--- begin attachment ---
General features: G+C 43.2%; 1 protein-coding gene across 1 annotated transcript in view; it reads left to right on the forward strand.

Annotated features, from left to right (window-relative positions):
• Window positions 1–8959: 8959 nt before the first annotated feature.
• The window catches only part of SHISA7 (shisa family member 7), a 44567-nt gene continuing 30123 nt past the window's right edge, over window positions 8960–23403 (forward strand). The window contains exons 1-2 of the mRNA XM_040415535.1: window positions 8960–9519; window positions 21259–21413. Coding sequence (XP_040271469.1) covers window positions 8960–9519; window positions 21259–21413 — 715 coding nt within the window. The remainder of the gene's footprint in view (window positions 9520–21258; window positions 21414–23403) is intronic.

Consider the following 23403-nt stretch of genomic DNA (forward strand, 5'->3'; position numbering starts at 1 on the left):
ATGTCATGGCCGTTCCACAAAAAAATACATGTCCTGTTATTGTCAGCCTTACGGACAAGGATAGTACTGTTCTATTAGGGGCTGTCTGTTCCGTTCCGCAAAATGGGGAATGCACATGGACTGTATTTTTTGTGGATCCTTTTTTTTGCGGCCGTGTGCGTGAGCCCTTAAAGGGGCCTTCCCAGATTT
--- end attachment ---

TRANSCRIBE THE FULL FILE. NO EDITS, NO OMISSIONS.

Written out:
General features: G+C 43.2%; 1 protein-coding gene across 1 annotated transcript in view; it reads left to right on the forward strand.

Annotated features, from left to right (window-relative positions):
• Window positions 1–8959: 8959 nt before the first annotated feature.
• The window catches only part of SHISA7 (shisa family member 7), a 44567-nt gene continuing 30123 nt past the window's right edge, over window positions 8960–23403 (forward strand). The window contains exons 1-2 of the mRNA XM_040415535.1: window positions 8960–9519; window positions 21259–21413. Coding sequence (XP_040271469.1) covers window positions 8960–9519; window positions 21259–21413 — 715 coding nt within the window. The remainder of the gene's footprint in view (window positions 9520–21258; window positions 21414–23403) is intronic.

Consider the following 23403-nt stretch of genomic DNA (forward strand, 5'->3'; position numbering starts at 1 on the left):
ATGTCATGGCCGTTCCACAAAAAAATACATGTCCTGTTATTGTCAGCCTTACGGACAAGGATAGTACTGTTCTATTAGGGGCTGTCTGTTCCGTTCCGCAAAATGGGGAATGCACATGGACTGTATTTTTTGTGGATCCTTTTTTTTGCGGCCGTGTGCGTGAGCCCTTAAAGGGGCCTTCCCAGATTT